Brooks: You Don't need money to give

Last Friday I had $15. It wasn't $15 for the night or the weekend, but for the week ahead.

Between summer trips and birthdays I had wiped out my monthly budget and was left weighing my options. I had been invited to a potluck and thought about not going because I had nothing to bring.

At first I was perfectly happy to stay home and eat leftovers. It felt like a game to come up with meals based on what was in my cupboard and freezer.

As I made up creative dinners, I reflected on how isolating it is to be without resources. I thought of my neighbors for whom this is not a game but a daily reality.

They raise whole families on less than what I make. And they are generous.

In my lack, I felt myself withdrawing and pulling away from others. I thought about what I would need to take care of me in the week ahead. I had no margin to consider how to care for others.

As I figured and planned, I realized how courageous it is for some of my neighbors to live as generously as they do. When there is a baptism, wedding or big party, friends contribute to provide different parts of the party.

Many neighbors send money to their family in their country of origin. And every week at our Neighborhood Action Committee meeting, neighbors bring a food item to put in a box.

We discuss who needs the box most and a few neighbors deliver it to a family who lost work or was hospitalized or has a special need.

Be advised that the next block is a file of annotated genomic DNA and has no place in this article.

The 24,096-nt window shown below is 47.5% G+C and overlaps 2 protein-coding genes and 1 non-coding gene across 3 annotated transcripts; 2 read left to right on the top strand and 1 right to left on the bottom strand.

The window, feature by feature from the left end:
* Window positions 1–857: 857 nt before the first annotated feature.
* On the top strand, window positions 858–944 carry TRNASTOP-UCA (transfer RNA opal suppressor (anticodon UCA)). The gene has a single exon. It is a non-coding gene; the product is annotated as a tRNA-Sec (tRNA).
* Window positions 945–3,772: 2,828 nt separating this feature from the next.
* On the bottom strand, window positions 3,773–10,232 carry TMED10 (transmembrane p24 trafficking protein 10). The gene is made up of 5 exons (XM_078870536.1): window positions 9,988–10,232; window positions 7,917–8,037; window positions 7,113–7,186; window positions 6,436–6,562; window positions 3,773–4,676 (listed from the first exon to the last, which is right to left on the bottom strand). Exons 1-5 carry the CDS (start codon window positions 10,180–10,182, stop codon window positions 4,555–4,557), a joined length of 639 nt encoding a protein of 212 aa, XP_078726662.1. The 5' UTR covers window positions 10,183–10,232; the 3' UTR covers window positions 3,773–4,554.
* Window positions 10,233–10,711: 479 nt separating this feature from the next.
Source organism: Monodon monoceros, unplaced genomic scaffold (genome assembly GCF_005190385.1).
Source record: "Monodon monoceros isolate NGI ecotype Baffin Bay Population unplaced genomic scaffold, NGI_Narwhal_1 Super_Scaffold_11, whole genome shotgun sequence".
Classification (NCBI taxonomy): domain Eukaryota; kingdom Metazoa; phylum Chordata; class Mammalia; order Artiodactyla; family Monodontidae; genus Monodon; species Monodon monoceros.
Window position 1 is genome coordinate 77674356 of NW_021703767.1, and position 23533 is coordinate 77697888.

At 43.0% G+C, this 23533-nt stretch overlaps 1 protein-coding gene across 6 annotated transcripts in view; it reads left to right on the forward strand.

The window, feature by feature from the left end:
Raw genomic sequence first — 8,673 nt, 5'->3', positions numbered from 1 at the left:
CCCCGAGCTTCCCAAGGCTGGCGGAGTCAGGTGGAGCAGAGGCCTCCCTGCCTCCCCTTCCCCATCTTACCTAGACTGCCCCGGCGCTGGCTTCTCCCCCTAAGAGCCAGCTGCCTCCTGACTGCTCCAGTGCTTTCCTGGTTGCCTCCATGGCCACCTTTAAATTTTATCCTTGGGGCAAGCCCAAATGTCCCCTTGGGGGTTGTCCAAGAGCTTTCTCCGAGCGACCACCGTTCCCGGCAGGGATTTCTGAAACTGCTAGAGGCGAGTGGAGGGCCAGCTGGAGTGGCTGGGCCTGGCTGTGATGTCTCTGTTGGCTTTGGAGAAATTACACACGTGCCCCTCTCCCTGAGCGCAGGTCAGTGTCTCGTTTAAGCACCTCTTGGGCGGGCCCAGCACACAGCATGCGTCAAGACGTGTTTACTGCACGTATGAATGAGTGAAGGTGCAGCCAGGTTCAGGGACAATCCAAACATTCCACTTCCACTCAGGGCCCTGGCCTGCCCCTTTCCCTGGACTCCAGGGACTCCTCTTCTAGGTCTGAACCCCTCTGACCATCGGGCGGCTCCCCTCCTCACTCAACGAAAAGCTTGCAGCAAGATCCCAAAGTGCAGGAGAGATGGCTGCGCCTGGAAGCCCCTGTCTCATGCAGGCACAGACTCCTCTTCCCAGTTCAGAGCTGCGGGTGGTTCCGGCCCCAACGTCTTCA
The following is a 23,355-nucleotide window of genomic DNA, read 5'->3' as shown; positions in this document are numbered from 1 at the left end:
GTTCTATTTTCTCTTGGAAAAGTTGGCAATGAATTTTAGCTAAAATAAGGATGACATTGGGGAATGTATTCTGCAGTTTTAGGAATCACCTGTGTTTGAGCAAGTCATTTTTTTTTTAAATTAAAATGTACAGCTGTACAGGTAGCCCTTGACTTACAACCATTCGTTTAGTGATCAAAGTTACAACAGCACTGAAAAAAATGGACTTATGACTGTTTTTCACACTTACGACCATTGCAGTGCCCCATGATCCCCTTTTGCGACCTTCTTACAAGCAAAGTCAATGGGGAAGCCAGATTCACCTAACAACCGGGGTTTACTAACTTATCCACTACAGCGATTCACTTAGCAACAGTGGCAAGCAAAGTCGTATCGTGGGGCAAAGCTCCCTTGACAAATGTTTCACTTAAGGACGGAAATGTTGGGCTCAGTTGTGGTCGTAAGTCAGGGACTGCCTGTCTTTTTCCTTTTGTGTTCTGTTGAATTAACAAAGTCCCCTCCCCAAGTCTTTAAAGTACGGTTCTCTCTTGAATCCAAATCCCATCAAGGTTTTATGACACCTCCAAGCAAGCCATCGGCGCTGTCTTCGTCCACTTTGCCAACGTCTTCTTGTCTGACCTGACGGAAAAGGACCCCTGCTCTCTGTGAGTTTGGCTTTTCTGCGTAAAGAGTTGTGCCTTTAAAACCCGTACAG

It takes courage to give something away when you are not sure if you have enough for yourself. And yet I see my neighbors make this sacrificial choice again and again.

It takes courage to show up when you have nothing in your hands to contribute. It is humbling to be the one with nothing to give.

However, if one cannot contribute to the box, we still want them at the meeting. That person's input and hard work are valuable to us.

In thinking about my neighbors' relationships, I was able to see my own pride. I knew my friends would reprimand me if they knew the reason I didn't go to the potluck.

They would tell me to come anyway, that they like me for me, not for the kind of cheese I can contribute. My neighbors teach me to identify the things we have to offer besides what is in our hands: our time, experiences, hard work, support and creativity.

Last Friday it felt hard to identify those things for myself. But I did it.

I rifled through the fridge and took a half-eaten block of fat free cheese to the potluck. I decided that my greatest contribution would be playing with a friend's child, laughing at another's jokes and being enjoyable company.

The next day I spent $15 on vegetables, and when a friend suggested eating out, I invited him over and fed him what I had.

I made it through the week and have not gone hungry or been lonely.

Let's see what I have to contribute this weekend.

CRISSY BROOKS is co-founder and executive director of Mika Community Development Corp., a faith-based nonprofit in Costa Mesa, where she lives.

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